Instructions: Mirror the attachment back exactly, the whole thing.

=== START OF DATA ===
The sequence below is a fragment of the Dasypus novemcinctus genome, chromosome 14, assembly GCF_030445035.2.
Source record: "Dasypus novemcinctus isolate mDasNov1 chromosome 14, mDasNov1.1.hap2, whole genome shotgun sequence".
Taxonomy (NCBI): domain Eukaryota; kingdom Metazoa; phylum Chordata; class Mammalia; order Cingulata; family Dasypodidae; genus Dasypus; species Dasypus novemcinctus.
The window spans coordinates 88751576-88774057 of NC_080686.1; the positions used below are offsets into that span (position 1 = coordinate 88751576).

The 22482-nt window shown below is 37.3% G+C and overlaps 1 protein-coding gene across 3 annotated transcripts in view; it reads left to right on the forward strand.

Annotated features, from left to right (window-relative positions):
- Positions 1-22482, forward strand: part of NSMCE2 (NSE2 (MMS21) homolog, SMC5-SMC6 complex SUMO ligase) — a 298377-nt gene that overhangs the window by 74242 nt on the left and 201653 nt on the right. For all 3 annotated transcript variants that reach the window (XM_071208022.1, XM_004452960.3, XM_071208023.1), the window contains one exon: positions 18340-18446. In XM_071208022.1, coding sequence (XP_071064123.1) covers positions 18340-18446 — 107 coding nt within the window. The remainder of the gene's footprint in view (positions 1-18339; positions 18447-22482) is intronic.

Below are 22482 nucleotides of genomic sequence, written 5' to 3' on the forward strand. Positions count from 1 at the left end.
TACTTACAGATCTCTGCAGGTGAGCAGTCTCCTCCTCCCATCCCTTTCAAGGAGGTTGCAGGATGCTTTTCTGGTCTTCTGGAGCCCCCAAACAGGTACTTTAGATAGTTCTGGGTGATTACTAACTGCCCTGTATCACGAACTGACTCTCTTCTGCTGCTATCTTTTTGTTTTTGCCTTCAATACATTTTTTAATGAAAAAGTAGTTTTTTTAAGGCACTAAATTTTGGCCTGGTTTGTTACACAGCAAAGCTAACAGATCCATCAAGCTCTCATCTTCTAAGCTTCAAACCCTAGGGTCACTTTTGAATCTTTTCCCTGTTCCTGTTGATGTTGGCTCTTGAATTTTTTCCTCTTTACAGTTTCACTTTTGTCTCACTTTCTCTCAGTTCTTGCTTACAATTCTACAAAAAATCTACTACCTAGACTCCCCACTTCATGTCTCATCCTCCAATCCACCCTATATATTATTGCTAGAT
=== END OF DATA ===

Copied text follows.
The sequence below is a fragment of the Dasypus novemcinctus genome, chromosome 14, assembly GCF_030445035.2.
Source record: "Dasypus novemcinctus isolate mDasNov1 chromosome 14, mDasNov1.1.hap2, whole genome shotgun sequence".
Taxonomy (NCBI): domain Eukaryota; kingdom Metazoa; phylum Chordata; class Mammalia; order Cingulata; family Dasypodidae; genus Dasypus; species Dasypus novemcinctus.
The window spans coordinates 88751576-88774057 of NC_080686.1; the positions used below are offsets into that span (position 1 = coordinate 88751576).

The 22482-nt window shown below is 37.3% G+C and overlaps 1 protein-coding gene across 3 annotated transcripts in view; it reads left to right on the forward strand.

Annotated features, from left to right (window-relative positions):
- Positions 1-22482, forward strand: part of NSMCE2 (NSE2 (MMS21) homolog, SMC5-SMC6 complex SUMO ligase) — a 298377-nt gene that overhangs the window by 74242 nt on the left and 201653 nt on the right. For all 3 annotated transcript variants that reach the window (XM_071208022.1, XM_004452960.3, XM_071208023.1), the window contains one exon: positions 18340-18446. In XM_071208022.1, coding sequence (XP_071064123.1) covers positions 18340-18446 — 107 coding nt within the window. The remainder of the gene's footprint in view (positions 1-18339; positions 18447-22482) is intronic.

Below are 22482 nucleotides of genomic sequence, written 5' to 3' on the forward strand. Positions count from 1 at the left end.
TACTTACAGATCTCTGCAGGTGAGCAGTCTCCTCCTCCCATCCCTTTCAAGGAGGTTGCAGGATGCTTTTCTGGTCTTCTGGAGCCCCCAAACAGGTACTTTAGATAGTTCTGGGTGATTACTAACTGCCCTGTATCACGAACTGACTCTCTTCTGCTGCTATCTTTTTGTTTTTGCCTTCAATACATTTTTTAATGAAAAAGTAGTTTTTTTAAGGCACTAAATTTTGGCCTGGTTTGTTACACAGCAAAGCTAACAGATCCATCAAGCTCTCATCTTCTAAGCTTCAAACCCTAGGGTCACTTTTGAATCTTTTCCCTGTTCCTGTTGATGTTGGCTCTTGAATTTTTTCCTCTTTACAGTTTCACTTTTGTCTCACTTTCTCTCAGTTCTTGCTTACAATTCTACAAAAAATCTACTACCTAGACTCCCCACTTCATGTCTCATCCTCCAATCCACCCTATATATTATTGCTAGAT